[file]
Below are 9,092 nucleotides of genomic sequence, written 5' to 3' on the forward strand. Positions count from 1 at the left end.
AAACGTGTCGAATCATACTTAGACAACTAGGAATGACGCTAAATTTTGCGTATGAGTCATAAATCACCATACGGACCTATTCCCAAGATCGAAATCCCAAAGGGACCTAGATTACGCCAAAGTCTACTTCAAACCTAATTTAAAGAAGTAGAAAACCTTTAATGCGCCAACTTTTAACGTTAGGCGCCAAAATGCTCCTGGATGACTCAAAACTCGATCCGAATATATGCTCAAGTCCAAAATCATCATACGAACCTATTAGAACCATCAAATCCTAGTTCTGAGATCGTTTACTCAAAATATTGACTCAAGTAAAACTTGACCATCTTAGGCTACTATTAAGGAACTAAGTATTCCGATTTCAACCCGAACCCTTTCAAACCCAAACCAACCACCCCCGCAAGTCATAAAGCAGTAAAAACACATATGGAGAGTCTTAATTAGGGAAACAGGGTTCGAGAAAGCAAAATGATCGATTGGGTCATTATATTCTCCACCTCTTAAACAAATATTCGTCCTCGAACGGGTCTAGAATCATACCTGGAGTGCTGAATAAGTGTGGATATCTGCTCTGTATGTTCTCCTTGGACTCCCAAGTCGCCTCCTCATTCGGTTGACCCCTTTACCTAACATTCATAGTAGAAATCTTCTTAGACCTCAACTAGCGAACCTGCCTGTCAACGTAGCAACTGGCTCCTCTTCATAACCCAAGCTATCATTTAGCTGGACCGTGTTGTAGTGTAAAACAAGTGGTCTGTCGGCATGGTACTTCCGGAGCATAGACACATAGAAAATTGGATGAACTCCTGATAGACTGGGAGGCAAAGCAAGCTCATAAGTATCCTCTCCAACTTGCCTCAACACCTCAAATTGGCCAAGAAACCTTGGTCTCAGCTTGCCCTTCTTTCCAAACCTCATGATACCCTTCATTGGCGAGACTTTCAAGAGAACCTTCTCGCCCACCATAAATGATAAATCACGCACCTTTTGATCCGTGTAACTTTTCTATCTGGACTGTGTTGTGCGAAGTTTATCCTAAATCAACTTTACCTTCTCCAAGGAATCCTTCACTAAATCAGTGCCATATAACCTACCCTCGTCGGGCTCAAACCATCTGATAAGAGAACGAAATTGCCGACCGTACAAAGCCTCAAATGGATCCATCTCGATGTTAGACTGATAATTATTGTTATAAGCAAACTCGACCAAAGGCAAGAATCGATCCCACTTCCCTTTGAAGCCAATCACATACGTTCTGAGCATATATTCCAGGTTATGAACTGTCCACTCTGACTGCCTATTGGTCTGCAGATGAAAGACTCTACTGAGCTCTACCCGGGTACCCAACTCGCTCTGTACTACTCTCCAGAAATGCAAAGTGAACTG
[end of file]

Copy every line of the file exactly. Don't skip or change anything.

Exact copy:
Below are 9,092 nucleotides of genomic sequence, written 5' to 3' on the forward strand. Positions count from 1 at the left end.
AAACGTGTCGAATCATACTTAGACAACTAGGAATGACGCTAAATTTTGCGTATGAGTCATAAATCACCATACGGACCTATTCCCAAGATCGAAATCCCAAAGGGACCTAGATTACGCCAAAGTCTACTTCAAACCTAATTTAAAGAAGTAGAAAACCTTTAATGCGCCAACTTTTAACGTTAGGCGCCAAAATGCTCCTGGATGACTCAAAACTCGATCCGAATATATGCTCAAGTCCAAAATCATCATACGAACCTATTAGAACCATCAAATCCTAGTTCTGAGATCGTTTACTCAAAATATTGACTCAAGTAAAACTTGACCATCTTAGGCTACTATTAAGGAACTAAGTATTCCGATTTCAACCCGAACCCTTTCAAACCCAAACCAACCACCCCCGCAAGTCATAAAGCAGTAAAAACACATATGGAGAGTCTTAATTAGGGAAACAGGGTTCGAGAAAGCAAAATGATCGATTGGGTCATTATATTCTCCACCTCTTAAACAAATATTCGTCCTCGAACGGGTCTAGAATCATACCTGGAGTGCTGAATAAGTGTGGATATCTGCTCTGTATGTTCTCCTTGGACTCCCAAGTCGCCTCCTCATTCGGTTGACCCCTTTACCTAACATTCATAGTAGAAATCTTCTTAGACCTCAACTAGCGAACCTGCCTGTCAACGTAGCAACTGGCTCCTCTTCATAACCCAAGCTATCATTTAGCTGGACCGTGTTGTAGTGTAAAACAAGTGGTCTGTCGGCATGGTACTTCCGGAGCATAGACACATAGAAAATTGGATGAACTCCTGATAGACTGGGAGGCAAAGCAAGCTCATAAGTATCCTCTCCAACTTGCCTCAACACCTCAAATTGGCCAAGAAACCTTGGTCTCAGCTTGCCCTTCTTTCCAAACCTCATGATACCCTTCATTGGCGAGACTTTCAAGAGAACCTTCTCGCCCACCATAAATGATAAATCACGCACCTTTTGATCCGTGTAACTTTTCTATCTGGACTGTGTTGTGCGAAGTTTATCCTAAATCAACTTTACCTTCTCCAAGGAATCCTTCACTAAATCAGTGCCATATAACCTACCCTCGTCGGGCTCAAACCATCTGATAAGAGAACGAAATTGCCGACCGTACAAAGCCTCAAATGGATCCATCTCGATGTTAGACTGATAATTATTGTTATAAGCAAACTCGACCAAAGGCAAGAATCGATCCCACTTCCCTTTGAAGCCAATCACATACGTTCTGAGCATATATTCCAGGTTATGAACTGTCCACTCTGACTGCCTATTGGTCTGCAGATGAAAGACTCTACTGAGCTCTACCCGGGTACCCAACTCGCTCTGTACTACTCTCCAGAAATGCAAAGTGAACTG